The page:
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Eurasian White-fronted Goose with Greylags

Got a few distant shots before it flew back to the fields where it was reasonably close when we walked back along “straight road”.DSCN9785

Eurasian White-fronted Goose

 Also had a close encounter with a Barn Owl hunting North Scrub.

Doing the roost later I picked up a first winter Mediterranean Gull. Flew but eventually landed on the wall then back onto the reservoir. Picked it [or another] out much closer. RL also found another first and a second winter. Disappointingly had none of the Little Gulls from last night.

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1st winter Mediterranean Gull

2015 in 12 pictures

1 Jan

Intro

This year has been pretty stop/start blog wise. This was partly due to lack of inspiration and then when it’s been interesting lack of time to write. The latter particularly goes for October when three postings were mentally written but never put down. Because of this some of my pictures will not have been used before. Also this year with the demise of Hull Valley Wildlife Group I ended the blog of the same name and posted everything on this blog except for my moth trapping as I revived Cottingham Moths at the same time. Moths and insects in general don’t get the interest that birds do but I feel those who do show an interest will appreciate having them all in the same place.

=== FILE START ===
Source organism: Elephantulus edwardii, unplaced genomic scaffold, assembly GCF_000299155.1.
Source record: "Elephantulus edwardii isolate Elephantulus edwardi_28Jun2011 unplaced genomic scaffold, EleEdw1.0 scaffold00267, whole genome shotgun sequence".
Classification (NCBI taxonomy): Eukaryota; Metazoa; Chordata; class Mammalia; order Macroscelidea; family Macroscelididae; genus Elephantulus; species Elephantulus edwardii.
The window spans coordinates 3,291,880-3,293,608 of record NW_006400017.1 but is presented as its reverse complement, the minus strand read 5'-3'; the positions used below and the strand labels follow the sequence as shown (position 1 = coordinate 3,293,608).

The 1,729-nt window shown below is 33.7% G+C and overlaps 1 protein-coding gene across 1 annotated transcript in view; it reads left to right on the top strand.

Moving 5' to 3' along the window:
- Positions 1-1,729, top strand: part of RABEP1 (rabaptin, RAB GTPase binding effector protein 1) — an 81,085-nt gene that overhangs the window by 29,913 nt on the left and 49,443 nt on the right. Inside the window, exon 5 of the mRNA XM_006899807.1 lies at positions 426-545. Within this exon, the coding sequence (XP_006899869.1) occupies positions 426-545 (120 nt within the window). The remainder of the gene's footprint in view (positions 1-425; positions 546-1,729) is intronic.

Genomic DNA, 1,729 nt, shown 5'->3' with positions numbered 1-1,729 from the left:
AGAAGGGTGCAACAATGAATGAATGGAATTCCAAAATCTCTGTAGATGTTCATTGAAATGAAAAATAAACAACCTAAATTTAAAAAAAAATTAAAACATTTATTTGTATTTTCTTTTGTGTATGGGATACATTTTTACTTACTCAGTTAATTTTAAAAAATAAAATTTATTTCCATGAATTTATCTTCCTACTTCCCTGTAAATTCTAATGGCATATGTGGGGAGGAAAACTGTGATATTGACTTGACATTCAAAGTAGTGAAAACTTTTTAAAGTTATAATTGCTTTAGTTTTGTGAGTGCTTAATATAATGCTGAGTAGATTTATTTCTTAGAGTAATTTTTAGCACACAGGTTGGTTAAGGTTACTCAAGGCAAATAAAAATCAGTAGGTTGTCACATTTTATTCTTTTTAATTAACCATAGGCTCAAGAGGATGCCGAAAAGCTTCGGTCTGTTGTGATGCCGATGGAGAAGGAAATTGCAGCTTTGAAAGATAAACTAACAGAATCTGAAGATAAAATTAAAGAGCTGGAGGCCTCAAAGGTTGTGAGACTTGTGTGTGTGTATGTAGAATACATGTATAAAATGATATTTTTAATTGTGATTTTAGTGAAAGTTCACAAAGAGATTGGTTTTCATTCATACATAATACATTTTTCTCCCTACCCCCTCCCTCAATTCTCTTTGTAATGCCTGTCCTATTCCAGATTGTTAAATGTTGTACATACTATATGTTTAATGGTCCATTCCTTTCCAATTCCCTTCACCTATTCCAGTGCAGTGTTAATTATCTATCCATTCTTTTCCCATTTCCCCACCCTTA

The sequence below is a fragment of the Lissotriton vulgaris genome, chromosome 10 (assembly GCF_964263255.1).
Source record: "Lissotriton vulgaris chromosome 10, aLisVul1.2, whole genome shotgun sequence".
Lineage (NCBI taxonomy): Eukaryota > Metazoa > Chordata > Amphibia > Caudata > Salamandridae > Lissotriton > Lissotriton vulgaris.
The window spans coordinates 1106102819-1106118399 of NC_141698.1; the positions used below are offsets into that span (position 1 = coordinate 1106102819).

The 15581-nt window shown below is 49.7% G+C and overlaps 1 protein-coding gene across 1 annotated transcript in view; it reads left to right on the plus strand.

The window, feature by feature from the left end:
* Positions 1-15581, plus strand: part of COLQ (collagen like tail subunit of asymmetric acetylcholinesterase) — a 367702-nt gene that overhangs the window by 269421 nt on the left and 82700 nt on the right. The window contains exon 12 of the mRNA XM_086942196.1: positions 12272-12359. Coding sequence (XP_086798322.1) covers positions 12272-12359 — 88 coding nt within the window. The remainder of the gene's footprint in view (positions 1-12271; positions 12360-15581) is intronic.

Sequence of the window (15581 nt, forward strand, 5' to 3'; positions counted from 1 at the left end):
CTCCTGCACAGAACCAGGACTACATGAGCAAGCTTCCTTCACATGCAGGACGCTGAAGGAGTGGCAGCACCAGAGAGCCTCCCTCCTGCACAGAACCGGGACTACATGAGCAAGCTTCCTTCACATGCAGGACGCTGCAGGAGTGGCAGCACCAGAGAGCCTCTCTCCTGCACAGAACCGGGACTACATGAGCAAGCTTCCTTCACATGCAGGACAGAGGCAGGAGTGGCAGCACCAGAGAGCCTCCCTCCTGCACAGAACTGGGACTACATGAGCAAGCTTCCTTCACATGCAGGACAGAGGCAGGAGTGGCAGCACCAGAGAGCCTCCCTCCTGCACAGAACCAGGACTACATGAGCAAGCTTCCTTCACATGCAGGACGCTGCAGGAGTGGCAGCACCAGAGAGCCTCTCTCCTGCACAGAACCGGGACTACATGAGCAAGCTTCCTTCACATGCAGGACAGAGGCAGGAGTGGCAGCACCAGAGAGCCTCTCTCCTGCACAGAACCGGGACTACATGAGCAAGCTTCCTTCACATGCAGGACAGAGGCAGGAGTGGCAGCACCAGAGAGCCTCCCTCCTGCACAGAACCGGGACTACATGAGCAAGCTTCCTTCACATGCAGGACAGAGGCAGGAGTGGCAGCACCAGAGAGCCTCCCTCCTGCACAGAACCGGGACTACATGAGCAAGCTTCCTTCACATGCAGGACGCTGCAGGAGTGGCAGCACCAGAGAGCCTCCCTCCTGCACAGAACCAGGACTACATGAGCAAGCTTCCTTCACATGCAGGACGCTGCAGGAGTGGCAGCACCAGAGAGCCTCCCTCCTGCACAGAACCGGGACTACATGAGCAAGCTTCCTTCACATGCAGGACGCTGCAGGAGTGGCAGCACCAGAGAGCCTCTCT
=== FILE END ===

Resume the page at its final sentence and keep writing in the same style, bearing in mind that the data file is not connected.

January

Having missed the Fraisthorpe Little Bustard in 2014, due to work, I was glad it was still present on the 1st. This would have been the bird of the month but lack of a worthwhile photo meant the Wakefield Blyth’s Pipit took it’s place. Originally twitched it on the first day [8/12/14] when RL and I got flight views, including the diagnostic call, and a brief distant sighting perched in a bush. Our second visit on the 4th it gave crippling views. For more see here.

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Blyth’s Pipit-Wakefield

 February

This month’s bird is the Filey drake Surf Scoter. My second in Yorkshire after the Scarborough bird [26/9/97] . Seen on the 15th then again off Scarborough on the 22th.

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Drake Surf Scoter-off Filey Brigg

March

This Small Quaker trapped overnight on the 23th was the first moth trapped this year and new moth for me.

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Small Quaker

April